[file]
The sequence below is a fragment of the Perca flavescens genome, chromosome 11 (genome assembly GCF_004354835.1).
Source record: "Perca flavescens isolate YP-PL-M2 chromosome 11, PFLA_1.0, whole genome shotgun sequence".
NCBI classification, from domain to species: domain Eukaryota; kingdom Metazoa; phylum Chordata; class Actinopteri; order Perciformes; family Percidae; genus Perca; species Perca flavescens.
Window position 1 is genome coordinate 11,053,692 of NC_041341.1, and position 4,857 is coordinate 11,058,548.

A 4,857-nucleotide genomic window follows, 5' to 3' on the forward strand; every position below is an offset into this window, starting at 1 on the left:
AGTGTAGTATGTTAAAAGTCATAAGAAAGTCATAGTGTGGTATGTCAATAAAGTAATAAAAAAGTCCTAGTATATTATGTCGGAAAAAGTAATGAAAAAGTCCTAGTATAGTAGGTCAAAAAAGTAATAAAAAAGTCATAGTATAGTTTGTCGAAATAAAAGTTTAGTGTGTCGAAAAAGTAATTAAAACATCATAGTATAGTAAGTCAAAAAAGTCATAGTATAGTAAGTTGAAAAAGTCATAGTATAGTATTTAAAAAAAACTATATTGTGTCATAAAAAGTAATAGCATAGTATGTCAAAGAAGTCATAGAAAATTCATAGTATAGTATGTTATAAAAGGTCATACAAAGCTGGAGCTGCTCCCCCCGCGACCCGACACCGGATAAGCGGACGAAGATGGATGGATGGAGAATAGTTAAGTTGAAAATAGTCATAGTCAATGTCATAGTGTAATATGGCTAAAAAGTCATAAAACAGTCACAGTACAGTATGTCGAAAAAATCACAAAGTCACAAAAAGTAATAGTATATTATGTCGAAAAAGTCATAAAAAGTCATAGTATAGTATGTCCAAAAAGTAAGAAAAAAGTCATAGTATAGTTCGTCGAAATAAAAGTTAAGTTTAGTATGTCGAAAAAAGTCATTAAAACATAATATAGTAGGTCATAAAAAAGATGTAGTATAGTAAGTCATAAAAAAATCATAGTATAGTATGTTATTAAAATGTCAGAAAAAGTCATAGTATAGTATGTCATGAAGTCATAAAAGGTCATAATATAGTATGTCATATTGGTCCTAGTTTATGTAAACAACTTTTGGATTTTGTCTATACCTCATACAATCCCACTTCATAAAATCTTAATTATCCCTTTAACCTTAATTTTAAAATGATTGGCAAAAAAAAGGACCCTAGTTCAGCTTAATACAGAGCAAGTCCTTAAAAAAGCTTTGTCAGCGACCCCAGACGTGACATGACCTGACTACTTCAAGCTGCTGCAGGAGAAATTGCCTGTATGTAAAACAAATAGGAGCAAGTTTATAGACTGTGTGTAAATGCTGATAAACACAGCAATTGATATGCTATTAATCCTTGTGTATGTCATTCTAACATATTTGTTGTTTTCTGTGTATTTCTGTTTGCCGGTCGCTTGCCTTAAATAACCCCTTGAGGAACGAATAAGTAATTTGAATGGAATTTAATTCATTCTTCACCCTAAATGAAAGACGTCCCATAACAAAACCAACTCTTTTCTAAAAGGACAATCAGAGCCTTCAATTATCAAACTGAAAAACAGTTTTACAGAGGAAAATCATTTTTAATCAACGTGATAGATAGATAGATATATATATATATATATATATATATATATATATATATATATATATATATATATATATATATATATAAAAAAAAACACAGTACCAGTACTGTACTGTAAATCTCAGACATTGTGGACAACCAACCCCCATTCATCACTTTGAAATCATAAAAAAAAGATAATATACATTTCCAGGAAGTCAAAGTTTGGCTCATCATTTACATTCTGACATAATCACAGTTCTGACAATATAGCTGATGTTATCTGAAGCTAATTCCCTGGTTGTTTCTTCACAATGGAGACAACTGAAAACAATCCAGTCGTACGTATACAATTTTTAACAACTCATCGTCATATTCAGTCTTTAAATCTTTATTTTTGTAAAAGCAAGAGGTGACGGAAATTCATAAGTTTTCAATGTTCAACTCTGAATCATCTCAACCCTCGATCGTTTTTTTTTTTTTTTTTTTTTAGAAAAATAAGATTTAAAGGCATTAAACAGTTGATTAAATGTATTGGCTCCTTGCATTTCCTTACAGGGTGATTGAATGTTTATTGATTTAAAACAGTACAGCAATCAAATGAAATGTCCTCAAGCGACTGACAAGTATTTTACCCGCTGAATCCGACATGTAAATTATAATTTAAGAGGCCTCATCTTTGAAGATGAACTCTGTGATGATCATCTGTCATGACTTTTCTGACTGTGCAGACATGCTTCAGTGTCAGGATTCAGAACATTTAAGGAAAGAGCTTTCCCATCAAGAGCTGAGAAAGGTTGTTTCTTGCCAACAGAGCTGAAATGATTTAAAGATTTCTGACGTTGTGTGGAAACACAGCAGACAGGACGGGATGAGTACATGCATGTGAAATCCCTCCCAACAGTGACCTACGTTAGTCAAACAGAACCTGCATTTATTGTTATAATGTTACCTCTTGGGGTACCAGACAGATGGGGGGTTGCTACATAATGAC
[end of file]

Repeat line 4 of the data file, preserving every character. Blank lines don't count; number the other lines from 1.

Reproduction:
Window position 1 is genome coordinate 11,053,692 of NC_041341.1, and position 4,857 is coordinate 11,058,548.